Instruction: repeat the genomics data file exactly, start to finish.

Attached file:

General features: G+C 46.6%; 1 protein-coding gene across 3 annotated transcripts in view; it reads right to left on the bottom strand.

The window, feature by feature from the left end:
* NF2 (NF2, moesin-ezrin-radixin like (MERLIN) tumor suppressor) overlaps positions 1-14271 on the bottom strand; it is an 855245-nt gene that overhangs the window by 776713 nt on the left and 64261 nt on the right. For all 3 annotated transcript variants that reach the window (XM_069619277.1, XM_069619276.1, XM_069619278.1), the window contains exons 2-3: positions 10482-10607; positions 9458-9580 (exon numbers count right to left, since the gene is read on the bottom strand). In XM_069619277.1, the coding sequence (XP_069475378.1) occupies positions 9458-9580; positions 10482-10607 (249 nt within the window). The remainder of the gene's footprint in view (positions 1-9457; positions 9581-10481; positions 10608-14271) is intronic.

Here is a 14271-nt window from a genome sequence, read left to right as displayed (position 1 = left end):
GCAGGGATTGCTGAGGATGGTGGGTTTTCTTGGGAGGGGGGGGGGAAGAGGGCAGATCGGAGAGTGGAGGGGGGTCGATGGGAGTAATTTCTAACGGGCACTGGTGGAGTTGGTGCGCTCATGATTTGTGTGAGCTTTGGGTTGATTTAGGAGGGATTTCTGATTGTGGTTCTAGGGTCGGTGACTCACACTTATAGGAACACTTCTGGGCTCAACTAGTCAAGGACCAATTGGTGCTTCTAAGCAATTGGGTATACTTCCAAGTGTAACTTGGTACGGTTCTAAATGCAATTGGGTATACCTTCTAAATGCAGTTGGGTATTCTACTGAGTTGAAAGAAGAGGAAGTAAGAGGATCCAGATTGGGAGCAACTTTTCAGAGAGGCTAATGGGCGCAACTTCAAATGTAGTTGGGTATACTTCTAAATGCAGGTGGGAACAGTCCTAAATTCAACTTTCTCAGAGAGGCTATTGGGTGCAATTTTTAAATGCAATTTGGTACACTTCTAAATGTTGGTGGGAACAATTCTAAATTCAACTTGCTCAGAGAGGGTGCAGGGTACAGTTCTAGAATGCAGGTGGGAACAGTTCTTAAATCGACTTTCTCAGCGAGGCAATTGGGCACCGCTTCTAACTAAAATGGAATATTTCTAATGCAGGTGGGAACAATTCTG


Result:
General features: G+C 46.6%; 1 protein-coding gene across 3 annotated transcripts in view; it reads right to left on the bottom strand.

The window, feature by feature from the left end:
* NF2 (NF2, moesin-ezrin-radixin like (MERLIN) tumor suppressor) overlaps positions 1-14271 on the bottom strand; it is an 855245-nt gene that overhangs the window by 776713 nt on the left and 64261 nt on the right. For all 3 annotated transcript variants that reach the window (XM_069619277.1, XM_069619276.1, XM_069619278.1), the window contains exons 2-3: positions 10482-10607; positions 9458-9580 (exon numbers count right to left, since the gene is read on the bottom strand). In XM_069619277.1, the coding sequence (XP_069475378.1) occupies positions 9458-9580; positions 10482-10607 (249 nt within the window). The remainder of the gene's footprint in view (positions 1-9457; positions 9581-10481; positions 10608-14271) is intronic.

Here is a 14271-nt window from a genome sequence, read left to right as displayed (position 1 = left end):
GCAGGGATTGCTGAGGATGGTGGGTTTTCTTGGGAGGGGGGGGGGAAGAGGGCAGATCGGAGAGTGGAGGGGGGTCGATGGGAGTAATTTCTAACGGGCACTGGTGGAGTTGGTGCGCTCATGATTTGTGTGAGCTTTGGGTTGATTTAGGAGGGATTTCTGATTGTGGTTCTAGGGTCGGTGACTCACACTTATAGGAACACTTCTGGGCTCAACTAGTCAAGGACCAATTGGTGCTTCTAAGCAATTGGGTATACTTCCAAGTGTAACTTGGTACGGTTCTAAATGCAATTGGGTATACCTTCTAAATGCAGTTGGGTATTCTACTGAGTTGAAAGAAGAGGAAGTAAGAGGATCCAGATTGGGAGCAACTTTTCAGAGAGGCTAATGGGCGCAACTTCAAATGTAGTTGGGTATACTTCTAAATGCAGGTGGGAACAGTCCTAAATTCAACTTTCTCAGAGAGGCTATTGGGTGCAATTTTTAAATGCAATTTGGTACACTTCTAAATGTTGGTGGGAACAATTCTAAATTCAACTTGCTCAGAGAGGGTGCAGGGTACAGTTCTAGAATGCAGGTGGGAACAGTTCTTAAATCGACTTTCTCAGCGAGGCAATTGGGCACCGCTTCTAACTAAAATGGAATATTTCTAATGCAGGTGGGAACAATTCTG